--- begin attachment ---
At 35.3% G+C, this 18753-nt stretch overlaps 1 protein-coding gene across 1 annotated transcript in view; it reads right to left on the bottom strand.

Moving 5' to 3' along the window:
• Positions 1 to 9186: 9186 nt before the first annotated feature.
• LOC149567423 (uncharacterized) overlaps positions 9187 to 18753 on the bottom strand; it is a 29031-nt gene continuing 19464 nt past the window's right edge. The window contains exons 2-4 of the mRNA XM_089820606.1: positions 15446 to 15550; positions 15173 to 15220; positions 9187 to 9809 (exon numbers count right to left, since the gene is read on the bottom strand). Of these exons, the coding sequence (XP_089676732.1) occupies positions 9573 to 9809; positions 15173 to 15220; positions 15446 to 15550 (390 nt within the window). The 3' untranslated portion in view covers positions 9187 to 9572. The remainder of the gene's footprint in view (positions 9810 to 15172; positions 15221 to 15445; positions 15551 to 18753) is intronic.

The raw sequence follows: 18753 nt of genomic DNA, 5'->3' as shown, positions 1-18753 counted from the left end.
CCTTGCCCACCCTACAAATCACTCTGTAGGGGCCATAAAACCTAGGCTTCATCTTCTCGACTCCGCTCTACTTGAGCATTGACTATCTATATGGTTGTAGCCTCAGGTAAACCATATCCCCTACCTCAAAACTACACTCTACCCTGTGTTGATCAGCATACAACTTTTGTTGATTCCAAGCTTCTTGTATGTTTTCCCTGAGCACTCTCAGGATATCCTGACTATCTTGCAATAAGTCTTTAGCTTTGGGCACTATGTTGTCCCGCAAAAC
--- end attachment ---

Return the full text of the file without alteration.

At 35.3% G+C, this 18753-nt stretch overlaps 1 protein-coding gene across 1 annotated transcript in view; it reads right to left on the bottom strand.

Moving 5' to 3' along the window:
• Positions 1 to 9186: 9186 nt before the first annotated feature.
• LOC149567423 (uncharacterized) overlaps positions 9187 to 18753 on the bottom strand; it is a 29031-nt gene continuing 19464 nt past the window's right edge. The window contains exons 2-4 of the mRNA XM_089820606.1: positions 15446 to 15550; positions 15173 to 15220; positions 9187 to 9809 (exon numbers count right to left, since the gene is read on the bottom strand). Of these exons, the coding sequence (XP_089676732.1) occupies positions 9573 to 9809; positions 15173 to 15220; positions 15446 to 15550 (390 nt within the window). The 3' untranslated portion in view covers positions 9187 to 9572. The remainder of the gene's footprint in view (positions 9810 to 15172; positions 15221 to 15445; positions 15551 to 18753) is intronic.

The raw sequence follows: 18753 nt of genomic DNA, 5'->3' as shown, positions 1-18753 counted from the left end.
CCTTGCCCACCCTACAAATCACTCTGTAGGGGCCATAAAACCTAGGCTTCATCTTCTCGACTCCGCTCTACTTGAGCATTGACTATCTATATGGTTGTAGCCTCAGGTAAACCATATCCCCTACCTCAAAACTACACTCTACCCTGTGTTGATCAGCATACAACTTTTGTTGATTCCAAGCTTCTTGTATGTTTTCCCTGAGCACTCTCAGGATATCCTGACTATCTTGCAATAAGTCTTTAGCTTTGGGCACTATGTTGTCCCGCAAAAC